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Milwaukee County Zoo

June 30, 2018

  • 10001 Bluemound Road
  • Milwaukee, WI 53226
  • (414) 771-3040
  • Website

Some people like to do beaches for their summer vacations.  We like zoos.  We’ve been members at Binder Park Zoo since before L was born.  We’ve always loved going to the zoo and it’s gotten even better with kids.

We’ve been planning our vacations around zoo trips the last few years.  Last year, we took a trip to the Columbus Zoo.  In the past we’ve done Indianapolis, Brookfield, Lincoln Park, Toledo, Detroit, and all the smaller zoos we can go for day trips.

This year we took off around the Big Lake to the where the sun rises instead of sets over Lake Michigan.

The Milwaukee County Zoo is on the west side of Milwaukee right where I-94 and I-41 meet.  The zoo’s main entrance is on Bluemond Road.  Unlike most zoos, when you enter the parking lot, you actually pay for both your parking and your admission at the same time.  With our reciprocal membership, which is half off, came out to just under $35 for the four of us to get in.

Parking was a cinch on a Thursday morning.  We actually got a spot fairly close to the main building.  Since you pay at the entrance to the parking lot, the way you’re funneled in to the zoo is through a big building.

There’s a lot going on in the building before you get to any animals.  There’s your first chance to eat at the Flamingo Cafe

It’s also where Guests Services is located as well as zoo offices.  You can get your picture taken right inside the door on a green screen for a neat souvenir.  If stuffed animals are more your thing, the gift shop is also located in the building….but we’ll get to that later.

The history of zoos in Milwaukee dates back to the late 1800’s, but this site of the Milwaukee County Zoo had it’s grand opening in 1961.  They’ve been adding on ever since.  The original zoo was in Washington Park a little bit closer to downtown on WI-175.  The current incarnation of the Milwaukee County Zoo is over 200 acres which is quite a big difference from the 23 acres they occupied at Washington Park.

We had a funny conversation about penguins on the way to Milwaukee.  L didn’t want to watch Penguins of Madagascar on the drive from Chicago because she said they were creepy..who thinks penguins are creepy?!…so it’s funny that the very first exhibit we came to was the Taylor Family Humboldt Penguins habitat.  There’s a huge 15,000 square foot tank with Humboldt Penguins.  The penguins get almost within arms reach of the walkway so you get a really great up close encounter with them.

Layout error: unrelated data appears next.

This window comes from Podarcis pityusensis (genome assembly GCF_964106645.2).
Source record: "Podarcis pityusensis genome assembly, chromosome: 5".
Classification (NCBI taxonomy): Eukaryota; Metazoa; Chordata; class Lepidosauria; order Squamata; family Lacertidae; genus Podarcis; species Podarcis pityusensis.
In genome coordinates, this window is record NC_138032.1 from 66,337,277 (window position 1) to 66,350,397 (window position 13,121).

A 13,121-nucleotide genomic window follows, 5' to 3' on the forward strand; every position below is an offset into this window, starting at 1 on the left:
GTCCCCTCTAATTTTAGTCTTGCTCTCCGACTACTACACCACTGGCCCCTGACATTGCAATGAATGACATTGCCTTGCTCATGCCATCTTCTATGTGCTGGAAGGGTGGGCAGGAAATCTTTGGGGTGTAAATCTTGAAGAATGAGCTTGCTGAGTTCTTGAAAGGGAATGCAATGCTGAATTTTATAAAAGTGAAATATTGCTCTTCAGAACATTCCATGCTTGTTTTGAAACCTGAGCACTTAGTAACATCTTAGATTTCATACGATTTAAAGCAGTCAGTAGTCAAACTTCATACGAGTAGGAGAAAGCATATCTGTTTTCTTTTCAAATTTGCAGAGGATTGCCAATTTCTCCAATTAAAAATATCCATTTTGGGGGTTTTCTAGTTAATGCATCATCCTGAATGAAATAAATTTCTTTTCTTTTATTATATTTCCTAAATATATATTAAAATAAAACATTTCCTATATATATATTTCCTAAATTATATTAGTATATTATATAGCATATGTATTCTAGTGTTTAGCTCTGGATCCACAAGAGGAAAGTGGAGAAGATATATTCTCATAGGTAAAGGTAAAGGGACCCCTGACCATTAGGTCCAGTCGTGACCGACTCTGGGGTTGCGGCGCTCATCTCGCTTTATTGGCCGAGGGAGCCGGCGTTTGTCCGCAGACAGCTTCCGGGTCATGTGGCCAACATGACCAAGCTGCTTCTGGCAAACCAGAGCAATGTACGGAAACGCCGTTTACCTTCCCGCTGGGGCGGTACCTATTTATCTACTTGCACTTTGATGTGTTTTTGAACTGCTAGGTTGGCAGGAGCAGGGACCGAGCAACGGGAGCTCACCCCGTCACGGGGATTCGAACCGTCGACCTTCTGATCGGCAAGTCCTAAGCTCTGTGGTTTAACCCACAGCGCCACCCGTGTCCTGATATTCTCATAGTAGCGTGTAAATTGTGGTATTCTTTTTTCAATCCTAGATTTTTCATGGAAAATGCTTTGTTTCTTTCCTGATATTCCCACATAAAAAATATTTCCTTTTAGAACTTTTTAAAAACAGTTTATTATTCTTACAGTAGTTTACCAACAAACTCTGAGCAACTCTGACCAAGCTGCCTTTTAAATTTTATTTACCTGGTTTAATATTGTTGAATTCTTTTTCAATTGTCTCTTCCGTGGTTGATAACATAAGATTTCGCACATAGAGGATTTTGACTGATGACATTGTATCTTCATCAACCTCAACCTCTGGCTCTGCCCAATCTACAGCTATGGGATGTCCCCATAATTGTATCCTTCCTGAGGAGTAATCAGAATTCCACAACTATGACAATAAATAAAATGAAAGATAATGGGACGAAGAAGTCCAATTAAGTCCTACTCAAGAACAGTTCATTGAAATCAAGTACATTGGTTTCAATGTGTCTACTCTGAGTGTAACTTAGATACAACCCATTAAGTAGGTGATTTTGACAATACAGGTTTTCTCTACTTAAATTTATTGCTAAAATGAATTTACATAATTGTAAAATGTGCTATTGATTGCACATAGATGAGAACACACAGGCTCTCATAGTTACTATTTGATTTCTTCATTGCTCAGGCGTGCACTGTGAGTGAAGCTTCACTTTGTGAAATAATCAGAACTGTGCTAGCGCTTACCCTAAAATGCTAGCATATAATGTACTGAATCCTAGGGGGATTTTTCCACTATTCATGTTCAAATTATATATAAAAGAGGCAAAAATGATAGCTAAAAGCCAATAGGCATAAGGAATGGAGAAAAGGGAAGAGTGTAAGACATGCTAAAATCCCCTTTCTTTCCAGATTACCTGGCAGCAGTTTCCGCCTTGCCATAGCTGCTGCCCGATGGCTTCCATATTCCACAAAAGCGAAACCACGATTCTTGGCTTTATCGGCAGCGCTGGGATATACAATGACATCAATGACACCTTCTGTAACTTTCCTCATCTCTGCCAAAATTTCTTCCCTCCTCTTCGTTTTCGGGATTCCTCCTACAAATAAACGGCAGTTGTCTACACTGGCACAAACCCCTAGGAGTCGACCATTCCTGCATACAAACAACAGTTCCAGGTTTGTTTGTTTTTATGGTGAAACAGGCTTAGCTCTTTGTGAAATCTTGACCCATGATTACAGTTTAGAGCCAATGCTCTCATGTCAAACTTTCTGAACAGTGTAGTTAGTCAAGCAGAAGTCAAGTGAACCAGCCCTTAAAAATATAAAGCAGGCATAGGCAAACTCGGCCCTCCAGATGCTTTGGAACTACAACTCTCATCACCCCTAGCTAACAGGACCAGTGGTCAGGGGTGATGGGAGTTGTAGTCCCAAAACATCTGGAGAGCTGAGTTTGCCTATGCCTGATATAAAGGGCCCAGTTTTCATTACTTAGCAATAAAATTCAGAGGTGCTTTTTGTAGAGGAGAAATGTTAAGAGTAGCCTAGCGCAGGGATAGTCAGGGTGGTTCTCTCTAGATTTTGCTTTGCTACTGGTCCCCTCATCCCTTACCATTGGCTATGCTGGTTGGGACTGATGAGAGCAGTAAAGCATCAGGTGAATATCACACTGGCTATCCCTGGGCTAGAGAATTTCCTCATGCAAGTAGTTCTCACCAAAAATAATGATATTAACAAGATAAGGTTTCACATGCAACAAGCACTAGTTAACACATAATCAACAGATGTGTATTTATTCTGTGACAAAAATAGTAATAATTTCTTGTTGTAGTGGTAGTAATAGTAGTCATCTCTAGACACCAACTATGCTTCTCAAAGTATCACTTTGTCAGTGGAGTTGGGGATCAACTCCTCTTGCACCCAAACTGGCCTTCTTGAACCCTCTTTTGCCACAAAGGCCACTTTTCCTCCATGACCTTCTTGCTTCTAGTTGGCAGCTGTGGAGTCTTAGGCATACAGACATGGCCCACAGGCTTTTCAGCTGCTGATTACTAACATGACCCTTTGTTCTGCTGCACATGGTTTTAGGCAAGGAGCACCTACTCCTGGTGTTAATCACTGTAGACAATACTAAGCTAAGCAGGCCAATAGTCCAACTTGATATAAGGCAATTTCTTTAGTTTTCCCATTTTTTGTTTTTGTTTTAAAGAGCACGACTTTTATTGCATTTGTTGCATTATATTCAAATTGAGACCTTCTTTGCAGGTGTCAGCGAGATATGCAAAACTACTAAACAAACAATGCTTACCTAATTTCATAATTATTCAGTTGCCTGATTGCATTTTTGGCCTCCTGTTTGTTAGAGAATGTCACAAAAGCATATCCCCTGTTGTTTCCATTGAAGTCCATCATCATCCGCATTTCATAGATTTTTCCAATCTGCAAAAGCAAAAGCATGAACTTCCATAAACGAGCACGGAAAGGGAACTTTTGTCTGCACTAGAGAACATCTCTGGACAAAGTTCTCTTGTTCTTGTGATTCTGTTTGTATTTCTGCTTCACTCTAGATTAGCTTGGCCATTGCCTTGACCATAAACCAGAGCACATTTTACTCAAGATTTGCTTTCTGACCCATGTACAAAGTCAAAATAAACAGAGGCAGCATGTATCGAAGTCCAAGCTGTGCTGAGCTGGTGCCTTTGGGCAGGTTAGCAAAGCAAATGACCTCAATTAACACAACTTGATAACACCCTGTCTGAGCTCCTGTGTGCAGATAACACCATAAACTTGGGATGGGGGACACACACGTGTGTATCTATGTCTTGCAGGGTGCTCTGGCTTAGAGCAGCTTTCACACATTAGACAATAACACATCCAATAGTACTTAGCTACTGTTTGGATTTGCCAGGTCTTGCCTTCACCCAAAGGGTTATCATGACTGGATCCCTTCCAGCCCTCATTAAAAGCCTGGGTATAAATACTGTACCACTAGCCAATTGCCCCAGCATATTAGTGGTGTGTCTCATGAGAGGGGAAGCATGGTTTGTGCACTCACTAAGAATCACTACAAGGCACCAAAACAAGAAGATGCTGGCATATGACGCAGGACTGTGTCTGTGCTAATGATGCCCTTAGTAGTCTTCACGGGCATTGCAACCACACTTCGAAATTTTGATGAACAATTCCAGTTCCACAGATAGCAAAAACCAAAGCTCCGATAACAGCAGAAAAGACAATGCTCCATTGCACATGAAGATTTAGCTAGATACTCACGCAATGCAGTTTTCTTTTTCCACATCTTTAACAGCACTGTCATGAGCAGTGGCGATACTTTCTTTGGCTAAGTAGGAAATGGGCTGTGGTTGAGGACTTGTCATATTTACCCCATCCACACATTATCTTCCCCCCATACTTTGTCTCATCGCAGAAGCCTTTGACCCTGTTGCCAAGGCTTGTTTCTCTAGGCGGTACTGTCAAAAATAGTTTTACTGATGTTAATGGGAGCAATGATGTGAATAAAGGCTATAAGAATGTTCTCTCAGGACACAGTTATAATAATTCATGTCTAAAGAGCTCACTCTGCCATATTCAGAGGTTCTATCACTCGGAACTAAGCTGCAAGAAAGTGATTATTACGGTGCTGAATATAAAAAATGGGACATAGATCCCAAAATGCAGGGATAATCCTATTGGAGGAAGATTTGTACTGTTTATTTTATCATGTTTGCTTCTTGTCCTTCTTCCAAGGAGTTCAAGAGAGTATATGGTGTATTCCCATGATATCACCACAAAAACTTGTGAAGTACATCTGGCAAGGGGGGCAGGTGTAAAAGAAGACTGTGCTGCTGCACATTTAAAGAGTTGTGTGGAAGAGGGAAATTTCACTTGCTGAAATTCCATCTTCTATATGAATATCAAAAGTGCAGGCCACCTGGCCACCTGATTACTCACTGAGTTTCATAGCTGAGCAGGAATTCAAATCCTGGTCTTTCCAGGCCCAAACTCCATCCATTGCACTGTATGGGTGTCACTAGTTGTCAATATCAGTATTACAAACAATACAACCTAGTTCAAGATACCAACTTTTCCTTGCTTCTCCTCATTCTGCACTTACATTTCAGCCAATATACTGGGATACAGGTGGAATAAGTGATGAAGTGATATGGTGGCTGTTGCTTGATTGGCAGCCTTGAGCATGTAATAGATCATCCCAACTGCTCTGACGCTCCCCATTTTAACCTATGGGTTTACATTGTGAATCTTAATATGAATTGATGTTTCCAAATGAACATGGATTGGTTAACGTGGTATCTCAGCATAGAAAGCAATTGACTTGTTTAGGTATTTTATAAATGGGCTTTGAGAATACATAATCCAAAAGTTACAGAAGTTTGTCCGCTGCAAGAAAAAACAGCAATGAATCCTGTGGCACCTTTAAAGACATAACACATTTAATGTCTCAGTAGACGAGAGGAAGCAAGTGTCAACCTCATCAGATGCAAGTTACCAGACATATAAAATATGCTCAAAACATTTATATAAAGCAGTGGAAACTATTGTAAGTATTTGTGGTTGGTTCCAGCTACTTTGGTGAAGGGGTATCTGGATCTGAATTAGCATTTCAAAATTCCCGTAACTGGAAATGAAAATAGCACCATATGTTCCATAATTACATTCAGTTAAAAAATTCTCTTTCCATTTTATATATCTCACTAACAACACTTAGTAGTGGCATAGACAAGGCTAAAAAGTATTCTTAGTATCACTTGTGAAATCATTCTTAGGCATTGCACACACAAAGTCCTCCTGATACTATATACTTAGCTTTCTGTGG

The next stop for us was the Sterns Family Apes of Africa and Primates of the World.

This is both an indoor and outdoor exhibit area.  It was a scorcher the day we were in town so most of the primates were indoors.

We didn’t really see a whole lot at first.  The pavilion is gorgeous and most importantly on a hot day, air conditioned.  The first few exhibit areas were closed because they were being cleaned so we moved through pretty quickly.

The animals all have a fairly big habitat both indoors and out.  From the viewing area, there are panels with information on the species and where it’s found in the world.  Most of the bonobos and orangutans were outside or chilling and hiding behind trees in the exhibit.

The exhibit that caught my attention was right where the Primates of the World meets the Apes of Africa. The Temple Monkeys of Tikal is a cool exhibit of spider monkey’s.  It looked to me like a Legend of the Hidden Temple set.

Before we got into the Apes, I found one of my favorite things from zoo trips of my childhood in Chicago.  The Mold-O-Rama machine.  I love this things.  For three bucks, the machine spits out a piping hot plastic injection mold of one of the zoo’s animals.  Just for kicks, here’s an awesome article about how these machines are being kept alive in zoos across the country.

The Apes of Africa turned out to be a really cool exhibit.  At first, we didn’t really see much then all of a sudden, one of the apes came up to the window and starting pointing at the kids.  It interacted with them for a little bit then went and sat in a corner by the window.  The Apes at the Milwaukee Zoo have a little bit of a history.

There was a pretty famous Ape named Samson who lived at the zoo from 1950 to 1981 when he died.  Unfortunately, he was famous because he was a little overweight…and even made the Guiness Book of World Records at one point.  His bones are now on display at the Milwaukee Public Museum.